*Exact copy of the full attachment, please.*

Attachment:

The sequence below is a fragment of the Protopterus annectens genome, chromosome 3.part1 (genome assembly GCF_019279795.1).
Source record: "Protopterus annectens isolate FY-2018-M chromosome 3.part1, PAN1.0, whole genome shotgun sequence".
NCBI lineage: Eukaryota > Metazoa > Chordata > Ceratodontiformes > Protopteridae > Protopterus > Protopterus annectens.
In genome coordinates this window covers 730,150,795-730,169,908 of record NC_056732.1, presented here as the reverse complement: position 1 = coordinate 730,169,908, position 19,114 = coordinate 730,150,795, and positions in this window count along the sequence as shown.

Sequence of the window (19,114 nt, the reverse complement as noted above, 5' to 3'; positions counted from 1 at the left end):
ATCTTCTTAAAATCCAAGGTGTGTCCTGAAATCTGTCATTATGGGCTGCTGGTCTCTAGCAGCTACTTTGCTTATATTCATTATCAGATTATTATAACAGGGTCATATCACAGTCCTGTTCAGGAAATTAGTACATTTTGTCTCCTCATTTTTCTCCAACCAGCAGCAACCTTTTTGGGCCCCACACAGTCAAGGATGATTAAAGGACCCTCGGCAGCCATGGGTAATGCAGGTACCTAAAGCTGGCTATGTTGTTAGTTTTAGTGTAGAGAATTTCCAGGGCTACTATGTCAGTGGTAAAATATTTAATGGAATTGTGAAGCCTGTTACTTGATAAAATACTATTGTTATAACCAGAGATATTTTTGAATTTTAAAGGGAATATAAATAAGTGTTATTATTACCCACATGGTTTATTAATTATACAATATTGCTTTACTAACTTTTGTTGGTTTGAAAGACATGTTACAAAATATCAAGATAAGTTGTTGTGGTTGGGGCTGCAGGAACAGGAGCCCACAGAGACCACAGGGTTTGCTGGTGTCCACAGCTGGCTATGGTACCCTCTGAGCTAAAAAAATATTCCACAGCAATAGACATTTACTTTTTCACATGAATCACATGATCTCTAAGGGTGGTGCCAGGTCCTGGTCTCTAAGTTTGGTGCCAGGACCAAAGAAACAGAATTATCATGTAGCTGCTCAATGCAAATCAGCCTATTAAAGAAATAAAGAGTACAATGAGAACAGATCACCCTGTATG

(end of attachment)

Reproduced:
The sequence below is a fragment of the Protopterus annectens genome, chromosome 3.part1 (genome assembly GCF_019279795.1).
Source record: "Protopterus annectens isolate FY-2018-M chromosome 3.part1, PAN1.0, whole genome shotgun sequence".
NCBI lineage: Eukaryota > Metazoa > Chordata > Ceratodontiformes > Protopteridae > Protopterus > Protopterus annectens.
In genome coordinates this window covers 730,150,795-730,169,908 of record NC_056732.1, presented here as the reverse complement: position 1 = coordinate 730,169,908, position 19,114 = coordinate 730,150,795, and positions in this window count along the sequence as shown.

Sequence of the window (19,114 nt, the reverse complement as noted above, 5' to 3'; positions counted from 1 at the left end):
ATCTTCTTAAAATCCAAGGTGTGTCCTGAAATCTGTCATTATGGGCTGCTGGTCTCTAGCAGCTACTTTGCTTATATTCATTATCAGATTATTATAACAGGGTCATATCACAGTCCTGTTCAGGAAATTAGTACATTTTGTCTCCTCATTTTTCTCCAACCAGCAGCAACCTTTTTGGGCCCCACACAGTCAAGGATGATTAAAGGACCCTCGGCAGCCATGGGTAATGCAGGTACCTAAAGCTGGCTATGTTGTTAGTTTTAGTGTAGAGAATTTCCAGGGCTACTATGTCAGTGGTAAAATATTTAATGGAATTGTGAAGCCTGTTACTTGATAAAATACTATTGTTATAACCAGAGATATTTTTGAATTTTAAAGGGAATATAAATAAGTGTTATTATTACCCACATGGTTTATTAATTATACAATATTGCTTTACTAACTTTTGTTGGTTTGAAAGACATGTTACAAAATATCAAGATAAGTTGTTGTGGTTGGGGCTGCAGGAACAGGAGCCCACAGAGACCACAGGGTTTGCTGGTGTCCACAGCTGGCTATGGTACCCTCTGAGCTAAAAAAATATTCCACAGCAATAGACATTTACTTTTTCACATGAATCACATGATCTCTAAGGGTGGTGCCAGGTCCTGGTCTCTAAGTTTGGTGCCAGGACCAAAGAAACAGAATTATCATGTAGCTGCTCAATGCAAATCAGCCTATTAAAGAAATAAAGAGTACAATGAGAACAGATCACCCTGTATG